The international community has not legally admonished the United States for genocidal acts against Native Americans, yet it is clear that examples of genocidal acts and crimes against humanity are a well-cited page in U.S. history. Notorious incidents, such as the Trail of Tears, the Sand Creek Massacre, and the massacre of the Yuki of northern California are covered in depth in separate entries in this encyclopedia. More controversial, however, is whether the colonies and the United States participated in genocidal acts as an overall policy toward Native Americans. The Native-American population decrease since the arrival of Spanish explorer Christopher Columbus alone signals the toll colonization and U.S. settlement took on the native population. Scholars estimate that approximately 10 million pre-Columbian Native Americans resided in the present-day United States. That number has since fallen to approximately 2.4 million. While this population decrease cannot be attributed solely to the actions of the U.S. government, they certainly played a key role. In addition to population decrease, Native Americans have also experienced significant cultural and proprietary losses as a result of U.S. governmental actions. The total effect has posed a serious threat to the sustainability of the Native-American people and culture.
Two conflicting yet equally harmful ideologies significantly influenced U.S. dealings with Native Americans. The first sprang from the Enlightenment and, more specifically, John Locke’s Second Treatise of Government. Locke proposed that the individual had an exclusive claim to one’s person. The fruits of one’s labor, as an extension of the individual, then, become the laborer’s property. Thus, individuals acquire property rights by removing things from the state of nature through the investment of their labor. This particular theory of property helped justify the many harmful policies against Native Americans throughout United States history. European settlers falsely saw the Americas as a vast and empty wasteland that the Native Americans had failed to cultivate and, therefore, had no worthy claim to. Euro-Americans saw themselves as the torchbearers of civilization and therefore thought they were uniquely situated to acquire the vast wilderness and develop it (this later developed into the idea of Manifest Destiny). To the Euro-American mind, that the Native Americans must yield to European settlement was inevitable. This line of reasoning went so far as to result in a common nineteenth-century belief that the extinction of Native Americans was also inevitable.
The second ideological motivation behind U.S. treatment of Native Americans was the policy of assimilation. Its origins are manifested in president Thomas Jefferson’s idea of the yeoman farmer. Jefferson envisioned a land populated by industrious and autonomous yeoman farmers. Native Americans stood in the way of this vision by their communal occupation of vast quantities of land. The best solution, then, would be for Native Americans to assimilate to Euro-American ways. Thus, the Native Americans would require less land and the remainder would be available to white settlers. Under this ideological view of Native Americans’ role in the new world, there was no place for Native-American culture as it existed before colonization. It was a useless stump in fertile land that had to be extracted. Assimilation of Native Americans and the intentional destruction of Native-American culture remained overt policies into modern times and were often tied to many religious groups’ interactions with Native Americans.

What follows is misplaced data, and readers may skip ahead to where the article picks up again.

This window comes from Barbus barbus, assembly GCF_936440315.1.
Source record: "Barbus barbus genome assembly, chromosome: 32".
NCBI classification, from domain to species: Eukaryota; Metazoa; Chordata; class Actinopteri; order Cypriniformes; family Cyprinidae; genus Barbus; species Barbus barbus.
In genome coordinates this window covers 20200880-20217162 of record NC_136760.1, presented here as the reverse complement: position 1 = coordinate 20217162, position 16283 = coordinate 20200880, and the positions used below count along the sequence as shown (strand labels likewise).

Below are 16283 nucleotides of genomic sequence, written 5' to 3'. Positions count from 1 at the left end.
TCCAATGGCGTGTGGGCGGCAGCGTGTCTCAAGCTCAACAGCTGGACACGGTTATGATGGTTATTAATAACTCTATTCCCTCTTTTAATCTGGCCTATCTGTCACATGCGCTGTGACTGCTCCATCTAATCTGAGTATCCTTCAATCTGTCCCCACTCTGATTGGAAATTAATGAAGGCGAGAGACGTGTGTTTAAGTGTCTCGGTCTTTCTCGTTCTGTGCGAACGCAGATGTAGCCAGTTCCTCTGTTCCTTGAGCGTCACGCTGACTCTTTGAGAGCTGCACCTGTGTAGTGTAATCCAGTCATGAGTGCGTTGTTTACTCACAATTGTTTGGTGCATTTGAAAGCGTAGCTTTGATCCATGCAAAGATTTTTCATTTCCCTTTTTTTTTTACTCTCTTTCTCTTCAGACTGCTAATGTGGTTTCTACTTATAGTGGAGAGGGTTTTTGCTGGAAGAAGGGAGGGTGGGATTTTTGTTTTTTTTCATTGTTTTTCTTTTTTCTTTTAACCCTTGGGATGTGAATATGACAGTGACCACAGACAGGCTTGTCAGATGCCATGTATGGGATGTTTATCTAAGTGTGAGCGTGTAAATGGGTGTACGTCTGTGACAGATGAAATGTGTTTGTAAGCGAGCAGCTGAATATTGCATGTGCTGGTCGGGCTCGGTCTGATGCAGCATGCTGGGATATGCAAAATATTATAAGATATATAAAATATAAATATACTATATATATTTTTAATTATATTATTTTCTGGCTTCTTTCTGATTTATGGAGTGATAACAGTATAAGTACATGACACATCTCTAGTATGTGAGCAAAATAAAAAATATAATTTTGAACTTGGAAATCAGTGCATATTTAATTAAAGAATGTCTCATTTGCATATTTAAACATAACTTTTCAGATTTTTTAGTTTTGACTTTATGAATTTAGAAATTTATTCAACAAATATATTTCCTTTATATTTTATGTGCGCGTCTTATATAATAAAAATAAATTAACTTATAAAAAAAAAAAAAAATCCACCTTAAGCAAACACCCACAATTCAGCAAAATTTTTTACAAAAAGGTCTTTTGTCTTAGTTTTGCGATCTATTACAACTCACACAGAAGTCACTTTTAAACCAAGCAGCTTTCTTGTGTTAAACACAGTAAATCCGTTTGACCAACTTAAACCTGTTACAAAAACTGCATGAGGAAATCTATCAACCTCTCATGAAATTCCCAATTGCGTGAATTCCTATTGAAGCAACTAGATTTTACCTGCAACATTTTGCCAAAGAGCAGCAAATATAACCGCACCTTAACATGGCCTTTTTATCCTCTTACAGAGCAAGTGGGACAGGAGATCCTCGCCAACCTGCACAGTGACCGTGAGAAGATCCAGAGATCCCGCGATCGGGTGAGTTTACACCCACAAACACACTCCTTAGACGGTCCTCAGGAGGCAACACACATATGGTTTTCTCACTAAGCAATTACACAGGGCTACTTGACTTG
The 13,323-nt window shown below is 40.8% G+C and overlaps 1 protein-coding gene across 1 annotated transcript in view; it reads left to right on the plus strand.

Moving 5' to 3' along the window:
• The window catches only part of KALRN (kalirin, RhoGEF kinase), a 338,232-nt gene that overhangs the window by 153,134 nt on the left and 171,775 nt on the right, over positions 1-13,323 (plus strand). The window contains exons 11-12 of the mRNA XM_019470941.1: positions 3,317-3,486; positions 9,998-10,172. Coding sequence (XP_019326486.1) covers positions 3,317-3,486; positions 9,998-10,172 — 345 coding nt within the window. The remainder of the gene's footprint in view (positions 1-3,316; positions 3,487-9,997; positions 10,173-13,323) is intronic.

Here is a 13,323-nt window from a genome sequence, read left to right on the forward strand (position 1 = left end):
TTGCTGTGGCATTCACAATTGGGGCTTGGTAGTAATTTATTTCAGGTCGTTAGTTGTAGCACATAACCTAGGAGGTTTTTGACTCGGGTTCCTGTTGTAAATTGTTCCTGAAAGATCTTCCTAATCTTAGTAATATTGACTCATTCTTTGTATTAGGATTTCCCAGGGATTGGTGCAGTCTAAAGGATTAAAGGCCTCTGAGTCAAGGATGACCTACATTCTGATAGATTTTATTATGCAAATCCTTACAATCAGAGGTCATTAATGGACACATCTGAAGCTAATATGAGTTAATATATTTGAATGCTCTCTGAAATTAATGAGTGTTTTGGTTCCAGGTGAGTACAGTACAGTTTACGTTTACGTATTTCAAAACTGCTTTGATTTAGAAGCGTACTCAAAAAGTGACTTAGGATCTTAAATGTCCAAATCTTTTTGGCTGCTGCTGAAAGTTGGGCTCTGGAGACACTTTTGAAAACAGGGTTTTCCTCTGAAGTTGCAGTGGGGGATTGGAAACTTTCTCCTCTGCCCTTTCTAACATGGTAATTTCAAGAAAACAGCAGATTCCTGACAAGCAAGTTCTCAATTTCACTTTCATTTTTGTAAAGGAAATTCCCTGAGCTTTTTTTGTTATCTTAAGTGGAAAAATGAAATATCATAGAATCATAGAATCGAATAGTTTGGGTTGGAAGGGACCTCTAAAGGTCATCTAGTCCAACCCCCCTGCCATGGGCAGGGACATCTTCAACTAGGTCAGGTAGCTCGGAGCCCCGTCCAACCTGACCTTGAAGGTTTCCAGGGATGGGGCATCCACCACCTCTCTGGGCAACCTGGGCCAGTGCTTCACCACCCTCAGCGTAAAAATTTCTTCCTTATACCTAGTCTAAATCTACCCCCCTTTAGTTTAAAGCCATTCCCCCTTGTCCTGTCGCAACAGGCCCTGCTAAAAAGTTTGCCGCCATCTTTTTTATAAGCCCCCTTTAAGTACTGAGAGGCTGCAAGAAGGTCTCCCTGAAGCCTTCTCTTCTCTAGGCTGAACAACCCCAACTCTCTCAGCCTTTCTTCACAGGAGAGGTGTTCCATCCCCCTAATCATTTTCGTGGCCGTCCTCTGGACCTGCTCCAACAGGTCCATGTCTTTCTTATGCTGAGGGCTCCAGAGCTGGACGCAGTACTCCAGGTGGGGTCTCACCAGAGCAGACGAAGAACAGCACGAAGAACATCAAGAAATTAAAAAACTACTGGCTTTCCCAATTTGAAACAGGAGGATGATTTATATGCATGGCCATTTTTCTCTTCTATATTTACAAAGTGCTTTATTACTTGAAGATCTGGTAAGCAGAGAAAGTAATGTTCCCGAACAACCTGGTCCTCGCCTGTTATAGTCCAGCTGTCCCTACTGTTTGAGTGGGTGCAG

Colonies and States
One of the lesser known facts in U.S. history is that the Virginia and Carolina colonies were heavily engaged in the slave trade of Native Americans. In the Carolinas, the proprietors of the colonies favored cultivating Native-American ties for the lucrative fur trade. Settlers, some from Barbados where slavery was already established, however, raided Native-American tribes and exploited long-standing native rivalries in order to capture and sell Native Americans on the slave market. Historian Thomas R. Berger notes that a South Carolinian, James Moore, abducted and enslaved 325 Native Americans in the Florida region in 1704 and also launched a lucrative attack against the North Carolinian Tuscarora tribe in 1713, killing 200 and capturing 392. The end result of such campaigns was to displace many of the eastern seaboard tribes. The majority of Native Americans in this region were enslaved domestically, sold abroad, or forced to flee into the interior. Such displacement necessarily also destroyed these tribes’ cultural unity. These acts of intentional enslavement and displacement would qualify as genocidal acts under the United Nations (UN) definition of genocide. While slavery is not specifically mentioned in the UN Genocide Convention’s definition of genocide, it fits the spirit of the convention. These acts deliberately caused bodily and mental harm and imposed conditions on the eastern tribes that made life near the colonized settlements precarious to the point of becoming impossible.
Relations between the northeastern tribes and colonists were also precarious and often hinged on perceived threat, land conflicts, and trade relations. The Puritans of New England recognized native land title only if the land was being cultivated and had a persistent practice of enslaving Native Americans. What harmony existed was often disturbed by conflicts over new settlements and further encroachment on native land. The Pequot War of 1637 illustrates this tension. The Pequot had faired the influx of Western disease better than other tribes and had the strength to resist settlements rather than acquiesce to them. When settlers moved into the Connecticut Valley, the Pequot did just that. In response, a group of settlers launched an attack against the Pequot stronghold at night, surrounding and setting fire to it. The result was the killing of more than five hundre Pequot and the enslavement of the survivors. The desire to eliminate a threat also motivated a similar policy of extermination in Virginia following the Indian massacres of 1622 and 1644.